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FEATURE: Sustainable aviation fuel takes off globally amid some turbulence


SAF ambition requires global efforts, level playing field

30 billion liter tipping point possible by 2030: IATA

Lucrative jet fuel cracks disincentivize SAF investments

  • Author
  • Surabhi Sahu    Ernest Puey
  • Editor
  • Manish Parashar
  • Commodity
  • Agriculture Electric Power Energy Transition Oil Petrochemicals

Sustainable aviation fuel is gaining traction as climate change actions gather momentum but numerous roadblocks remain, with SAF's uptick hinging on favorable pricing, feedstock certainty and availability, as well as the willingness of governments and regulators to provide incentives, industry sources said.

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"No one wants to take unnecessary risks ... I think what is crucial is that the sooner, the better," Jan Toschka, president, Shell Aviation, said at the Asia Pacific Petroleum Conference 2022.

Prior to COVID-19, international aviation accounted for about 2%-3% of global carbon emissions. SAF is seen as a key pillar in decarbonizing aviation -- one of the hardest sectors to abate -- and deliver the performance of conventional jet fuel but with a significantly smaller carbon footprint on a life cycle basis.

In October 2021, the International Air Transport Association member airlines committed to achieve net-zero emissions by 2050. This landmark decision brought the industry in line with the Paris Agreement's 1.5 C goal.

"The [SAF] ambition needs to be set globally and that depends on the various regions, governments, regulators, and how they want to implement it," Toschka said.

While SAF-related mandates might work better in some parts of the world than the other, "a mandate per se does not work" as the momentum must be at a level which is almost agreed globally, Toschka said.

Regulatory visibility undoubtedly benefits the SAF industry, Sami Jauhiainen, vice president APAC Renewable Aviation at Finland's Neste said at the same event, noting that the EU's ReFuelEU Aviation initiative was one such example.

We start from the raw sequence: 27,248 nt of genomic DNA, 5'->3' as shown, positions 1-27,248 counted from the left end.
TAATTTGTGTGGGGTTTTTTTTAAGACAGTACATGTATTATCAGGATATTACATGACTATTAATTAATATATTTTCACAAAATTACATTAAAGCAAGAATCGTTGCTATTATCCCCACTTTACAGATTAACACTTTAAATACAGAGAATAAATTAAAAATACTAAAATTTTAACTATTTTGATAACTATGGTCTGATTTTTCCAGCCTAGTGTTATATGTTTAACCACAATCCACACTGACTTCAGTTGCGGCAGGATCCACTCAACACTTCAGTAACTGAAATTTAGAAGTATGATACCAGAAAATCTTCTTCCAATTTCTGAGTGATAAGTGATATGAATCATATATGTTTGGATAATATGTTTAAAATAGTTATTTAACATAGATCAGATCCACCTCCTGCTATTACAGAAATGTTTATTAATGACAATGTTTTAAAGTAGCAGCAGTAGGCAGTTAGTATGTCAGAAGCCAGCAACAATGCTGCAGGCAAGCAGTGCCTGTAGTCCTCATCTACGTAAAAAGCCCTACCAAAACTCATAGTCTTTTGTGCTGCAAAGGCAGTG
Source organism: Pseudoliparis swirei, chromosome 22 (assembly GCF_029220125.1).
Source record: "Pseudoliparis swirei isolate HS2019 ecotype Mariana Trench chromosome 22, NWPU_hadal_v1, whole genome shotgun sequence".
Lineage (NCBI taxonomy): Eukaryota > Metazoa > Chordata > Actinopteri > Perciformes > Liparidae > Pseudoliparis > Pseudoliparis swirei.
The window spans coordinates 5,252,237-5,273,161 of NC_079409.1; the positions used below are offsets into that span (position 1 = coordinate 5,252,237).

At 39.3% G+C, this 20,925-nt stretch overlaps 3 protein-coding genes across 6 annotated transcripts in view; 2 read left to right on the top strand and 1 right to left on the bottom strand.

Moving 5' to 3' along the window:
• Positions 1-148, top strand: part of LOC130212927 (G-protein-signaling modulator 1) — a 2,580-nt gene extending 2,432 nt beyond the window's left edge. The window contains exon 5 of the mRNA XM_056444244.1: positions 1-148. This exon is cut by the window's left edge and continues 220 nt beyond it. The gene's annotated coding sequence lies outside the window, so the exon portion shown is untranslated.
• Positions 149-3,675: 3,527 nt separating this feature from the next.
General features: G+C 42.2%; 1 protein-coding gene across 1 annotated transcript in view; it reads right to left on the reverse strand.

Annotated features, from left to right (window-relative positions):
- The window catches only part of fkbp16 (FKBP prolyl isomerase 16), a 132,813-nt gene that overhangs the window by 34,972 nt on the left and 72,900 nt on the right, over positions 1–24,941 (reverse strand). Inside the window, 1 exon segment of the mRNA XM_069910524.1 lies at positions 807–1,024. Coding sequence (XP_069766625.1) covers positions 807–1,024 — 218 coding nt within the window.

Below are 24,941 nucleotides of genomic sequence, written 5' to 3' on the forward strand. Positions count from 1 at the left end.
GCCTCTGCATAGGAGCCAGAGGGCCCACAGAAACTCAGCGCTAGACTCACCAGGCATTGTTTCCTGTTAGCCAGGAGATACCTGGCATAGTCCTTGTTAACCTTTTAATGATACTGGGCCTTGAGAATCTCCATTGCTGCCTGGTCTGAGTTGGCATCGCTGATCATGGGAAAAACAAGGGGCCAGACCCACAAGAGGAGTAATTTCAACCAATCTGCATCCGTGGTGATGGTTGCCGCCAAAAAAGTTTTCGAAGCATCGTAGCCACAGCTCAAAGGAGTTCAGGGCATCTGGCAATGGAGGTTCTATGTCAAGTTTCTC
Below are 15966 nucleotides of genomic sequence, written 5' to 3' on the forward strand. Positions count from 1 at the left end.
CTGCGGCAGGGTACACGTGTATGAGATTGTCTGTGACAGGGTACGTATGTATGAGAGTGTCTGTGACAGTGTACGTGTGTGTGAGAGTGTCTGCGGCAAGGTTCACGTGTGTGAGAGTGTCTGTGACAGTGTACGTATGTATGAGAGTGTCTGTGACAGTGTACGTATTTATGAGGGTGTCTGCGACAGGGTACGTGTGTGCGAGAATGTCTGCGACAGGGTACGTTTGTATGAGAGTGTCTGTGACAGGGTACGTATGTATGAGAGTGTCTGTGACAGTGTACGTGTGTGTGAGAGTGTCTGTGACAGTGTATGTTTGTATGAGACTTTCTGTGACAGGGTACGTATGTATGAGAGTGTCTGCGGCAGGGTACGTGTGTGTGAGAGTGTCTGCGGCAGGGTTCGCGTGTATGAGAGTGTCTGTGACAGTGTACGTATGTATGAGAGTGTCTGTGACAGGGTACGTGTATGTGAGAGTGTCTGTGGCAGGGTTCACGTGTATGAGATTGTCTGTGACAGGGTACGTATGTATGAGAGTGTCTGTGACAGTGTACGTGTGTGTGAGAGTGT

The initiative, which forms part of the EU's Fit for 55 in 2030 package, includes obligations on fuel suppliers to distribute SAF to encourage its uptake by airlines.

The IATA in a statement in June called for governments to urgently put in place large-scale incentives to rapidly expand the use of SAF.

"Governments don't need to invent a playbook. Incentives to transition electricity production to renewable sources like solar or wind worked. As a result, clean energy solutions are now cheap and widely available," Willie Walsh, IATA's director general said at the time. "With similar incentives for SAF, we could see 30 billion liters available by 2030."

Feedstock clarity and certainty were also vital aspects to hasten the uptake of SAF.

"If you invest in a bio-plant and let's talk first generation only to keep it simple, then you probably need well above a billion dollars," Toschka said.

"If there is very little certainty of what feedstock can be taken, if you have very little certainty to plan your feedstocks supply chain, and even if you get all this right, you don't really know where your product can be sold, which country, which regulated market, then that stalls down the entire investment," he said.

Robust sustainability standards that establish a kind of minimum threshold around what can be used for SAF production and what cannot are also required, Jauhiainen said.

"But if they [standards] are defined too narrowly, there is a risk that the competition focuses on fewer raw materials and then due to the scarcity, the cost of those increases," he added.

Tough Asia markets

Airlines operate in a competitive market that makes it difficult to voluntarily substitute fossil jet fuel with SAF, particularly if their competitors are not doing so, Jauhiainen said.

"So, in reality, what enables many airlines at the moment to use SAF is that they are basically collecting the money and funding the SAF premium from their own end-customers, including companies with business travel activities or cargo shippers, who want to reduce their own carbon footprint and this funding then enables the airlines to procure their SAF," Jauhiainen said.

In Asia, Japan and Singapore are among the few countries making a stride in this direction, while many others were still assessing plans amid limited feedstock availability, sources said separately.

Many airlines are already struggling with high jet fuel prices, a Southeast Asian importer said.

"So SAF is still far away for most of Asia, unless the government enforces some regulation for it, that we currently don't have," he said.

Many refiners are also not yet incentivized to upgrade their production toward SAFs, a regional trader said.

Lucrative jet fuel cracks are disincentivizing investments toward SAF, sources said.

The Platts FOB Singapore jet fuel/kerosene crack spreads against front-month Dubai swaps averaged $30.88/b Sept. 1-30 from an average of $37.56/b in August. However, prices in the last six months have stayed elevated at their highest levels since July 2008, when the crack spread was at an average of $35.60/b, according to data from S&P Global Commodity Insights.

"So, from the Asia perspective, while the West is certainly seeing the longer-term picture and moving forward, we are behind in terms of infrastructure and regulation. So, investments decisions in this environment are difficult from the supplier's perspective," the trader added.